However, Diavik is also facing short-term difficulties as Rio Tinto's partner in the venture, Dominion Diamond Mines, recently filed for debtor protection under Canada's Companies Creditors Arrangement Act (CCAA), a form of insolvency that allows businesses to restructure their financial affairs and avoid liquidation. It is roughly equivalent to voluntary administration under Australian law, though it only applies to insolvent companies with debts in excess of $CAD5 million.

Rapaport News reports that Rio Tinto – through its subsidiary Diavik Diamond Mines (DDM) – was not informed that the CCAA protection was being filed. It is now liable to cover 100 per cent of the mine's operating costs. 

According to an affidavit from Thomas Croese, financial manager DDM, Dominion also failed to make a $CAD16 million repayment to DDM due in April, and has not accounted for upcoming repayments totalling $CAD56.3 million, putting the "assets of the joint venture and the operation of the Diavik Mine at risk". 

 

 

HISTORY OF THE STAR-ORION SOUTH PROJECT

1988 First kimberlite is drilled in Fort à la Corne region
Mining giant De Beers is the first company to drill a kimberlite in the Fort à la Corne region of Saskatchewan, Canada.
1992 De Beers forms joint venture for further drilling
De Beers, Cameco and Uranerz form a joint venture to continue drilling for diamonds in the Fort à la Corne region.
1996 Shore Gold begins drilling the Star kimberlite
Saskatoon mining company Shore Gold – which was formerly primarily involved in gold exploration – commences preliminary drilling at the Star kimberlite in Forte à la Corne following the acquisition of mineral claims.
2003 Shore Gold starts bulk sampling at the Star kimberlite
With positive results from the preliminary drilling at the Star kimberlite, Shore Gold commences a 25,000-tonne bulk sample program. The program includes constructing an on-site processing facility and sinking a 250m shaft. Bulk sampling continues on the site until 2007.
2005
 
Shore Gold recovers a 3,000-carat diamond parcel; joins joint venture 
Following continued drilling at the Star kimberlite, Shore Gold recovers a 3,000-carat parcel of diamonds valued at $US130 per carat. The same year, it merges with Kensington Resources and thereby gains a 42.25 per cent interest in the De Beers, Cameco and Uranerz joint venture.
2006
 
Star-Orion South project created
After selecting the Orion kimberlite as the next drilling target, Shore Gold buys out joint venture partners De Beers, Cameco and Uranerz and launches the Star-Orion South project.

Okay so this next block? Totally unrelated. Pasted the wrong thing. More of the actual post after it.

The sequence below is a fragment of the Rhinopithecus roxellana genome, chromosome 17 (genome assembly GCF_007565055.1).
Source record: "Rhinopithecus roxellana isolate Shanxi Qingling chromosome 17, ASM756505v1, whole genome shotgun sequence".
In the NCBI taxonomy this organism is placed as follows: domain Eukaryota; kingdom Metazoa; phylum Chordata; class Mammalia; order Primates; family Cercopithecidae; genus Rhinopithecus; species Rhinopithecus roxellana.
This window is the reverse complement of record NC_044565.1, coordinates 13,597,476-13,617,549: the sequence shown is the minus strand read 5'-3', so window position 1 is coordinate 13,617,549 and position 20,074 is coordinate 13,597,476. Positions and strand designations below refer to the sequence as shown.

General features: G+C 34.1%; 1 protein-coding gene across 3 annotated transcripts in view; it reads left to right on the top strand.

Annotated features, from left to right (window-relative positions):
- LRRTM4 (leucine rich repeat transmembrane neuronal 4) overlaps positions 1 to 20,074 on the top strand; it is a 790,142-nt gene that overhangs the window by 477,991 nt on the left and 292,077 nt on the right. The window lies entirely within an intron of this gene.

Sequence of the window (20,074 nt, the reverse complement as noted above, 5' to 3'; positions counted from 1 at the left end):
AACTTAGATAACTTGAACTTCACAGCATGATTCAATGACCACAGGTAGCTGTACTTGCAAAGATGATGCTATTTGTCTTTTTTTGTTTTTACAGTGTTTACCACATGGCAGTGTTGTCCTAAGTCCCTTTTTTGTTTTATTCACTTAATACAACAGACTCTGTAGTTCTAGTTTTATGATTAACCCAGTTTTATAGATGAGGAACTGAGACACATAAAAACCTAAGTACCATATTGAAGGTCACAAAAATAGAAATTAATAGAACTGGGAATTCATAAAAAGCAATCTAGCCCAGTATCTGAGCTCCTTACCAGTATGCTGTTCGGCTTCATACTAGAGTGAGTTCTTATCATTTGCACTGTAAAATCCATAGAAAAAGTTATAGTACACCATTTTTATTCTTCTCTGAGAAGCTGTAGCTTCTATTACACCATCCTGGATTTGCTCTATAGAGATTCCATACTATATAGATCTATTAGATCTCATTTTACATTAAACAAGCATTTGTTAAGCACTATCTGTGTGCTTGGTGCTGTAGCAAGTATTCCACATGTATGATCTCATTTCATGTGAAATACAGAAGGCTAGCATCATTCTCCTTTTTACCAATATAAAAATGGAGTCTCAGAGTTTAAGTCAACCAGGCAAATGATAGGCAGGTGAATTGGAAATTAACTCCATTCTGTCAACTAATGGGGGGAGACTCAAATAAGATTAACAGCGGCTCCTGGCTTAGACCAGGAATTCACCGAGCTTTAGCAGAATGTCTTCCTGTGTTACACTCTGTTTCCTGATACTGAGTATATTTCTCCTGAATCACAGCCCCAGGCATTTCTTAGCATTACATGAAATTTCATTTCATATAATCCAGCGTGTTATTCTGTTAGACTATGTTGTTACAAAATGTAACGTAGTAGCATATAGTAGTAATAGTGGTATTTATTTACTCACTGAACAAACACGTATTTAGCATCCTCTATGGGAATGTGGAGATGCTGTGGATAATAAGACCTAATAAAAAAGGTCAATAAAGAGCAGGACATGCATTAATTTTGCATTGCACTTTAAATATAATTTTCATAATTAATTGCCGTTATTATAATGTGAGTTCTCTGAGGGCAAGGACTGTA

2007 Star kimberlite diamonds sent for cutting
Shore Gold sends parcels of diamonds for cutting and polishing in Antwerp and Perth to demonstrate the quality of Star stones. The diamonds range in colour from white to yellow, brown and grey.
2011 

Feasibility study indicates 34 million carat diamond reserves
A feasibility study commissioned by Shore Gold indicates the Star-Orion South kimberlites have a mineable diamond reserve of 34.4 million carats, valued at $US242 per carat. A further 10 million carat potential deposit exists outside of the planned pit mining area.

Shore Gold plans to mine the Star pit first over 12 years, followed by Orion South over eight years. The project is budgeted at $CAD2.5 billion.

 

2015 Drilling program at Orion South kimberlite completed
A core drilling and sampling at the Orion South kimberlite – previously delayed by the Global Financial Crisis of 2008 – is completed. The data gathered allows Shore Gold to update its valuation of diamond parcels from the Star-Orion South project, with prices increasing between 31 and 125 per cent.
2017 

Rio Tinto signs deal with Shore Gold
Shore Gold announces it has signed a deal with international mining company Rio Tinto to develop the Star-Orion South site. Under the terms of the deal, Rio Tinto is entitled to acquire a progressively larger stake in the project by spending money on exploration or paying a fee to Shore Gold; it can also abandon the project at any time.